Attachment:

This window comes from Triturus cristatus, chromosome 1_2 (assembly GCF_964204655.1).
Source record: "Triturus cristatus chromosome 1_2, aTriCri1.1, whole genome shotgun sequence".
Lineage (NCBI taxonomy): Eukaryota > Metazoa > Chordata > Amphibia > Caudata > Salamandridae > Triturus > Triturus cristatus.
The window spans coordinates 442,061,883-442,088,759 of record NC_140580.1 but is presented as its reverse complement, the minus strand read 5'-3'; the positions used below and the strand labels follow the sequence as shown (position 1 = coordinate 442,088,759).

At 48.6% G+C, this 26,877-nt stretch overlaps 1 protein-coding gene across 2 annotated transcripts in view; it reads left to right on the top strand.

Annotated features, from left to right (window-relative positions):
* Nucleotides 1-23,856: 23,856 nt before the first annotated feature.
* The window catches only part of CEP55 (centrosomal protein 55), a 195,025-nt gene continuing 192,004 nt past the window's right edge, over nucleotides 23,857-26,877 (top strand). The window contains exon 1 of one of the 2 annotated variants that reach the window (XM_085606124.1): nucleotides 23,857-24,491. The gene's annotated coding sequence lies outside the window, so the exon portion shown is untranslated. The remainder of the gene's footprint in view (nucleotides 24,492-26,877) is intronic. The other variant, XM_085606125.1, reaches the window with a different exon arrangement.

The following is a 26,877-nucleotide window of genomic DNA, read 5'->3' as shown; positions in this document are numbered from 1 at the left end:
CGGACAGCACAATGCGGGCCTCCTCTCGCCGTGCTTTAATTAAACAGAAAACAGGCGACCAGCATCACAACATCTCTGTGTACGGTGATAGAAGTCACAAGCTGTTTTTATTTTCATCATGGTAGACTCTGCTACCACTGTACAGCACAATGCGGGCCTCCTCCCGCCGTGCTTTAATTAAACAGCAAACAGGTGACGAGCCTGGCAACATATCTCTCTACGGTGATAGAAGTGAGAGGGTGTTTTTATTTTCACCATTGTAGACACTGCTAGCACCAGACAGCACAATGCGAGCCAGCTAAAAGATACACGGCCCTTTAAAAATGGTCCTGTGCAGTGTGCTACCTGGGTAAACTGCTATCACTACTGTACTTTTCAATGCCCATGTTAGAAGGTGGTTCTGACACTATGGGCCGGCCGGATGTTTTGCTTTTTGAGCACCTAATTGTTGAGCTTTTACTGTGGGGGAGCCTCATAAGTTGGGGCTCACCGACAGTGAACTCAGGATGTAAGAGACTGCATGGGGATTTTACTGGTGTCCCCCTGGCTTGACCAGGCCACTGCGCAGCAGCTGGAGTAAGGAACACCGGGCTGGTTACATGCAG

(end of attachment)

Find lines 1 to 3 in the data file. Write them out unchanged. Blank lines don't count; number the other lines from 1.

This window comes from Triturus cristatus, chromosome 1_2 (assembly GCF_964204655.1).
Source record: "Triturus cristatus chromosome 1_2, aTriCri1.1, whole genome shotgun sequence".
Lineage (NCBI taxonomy): Eukaryota > Metazoa > Chordata > Amphibia > Caudata > Salamandridae > Triturus > Triturus cristatus.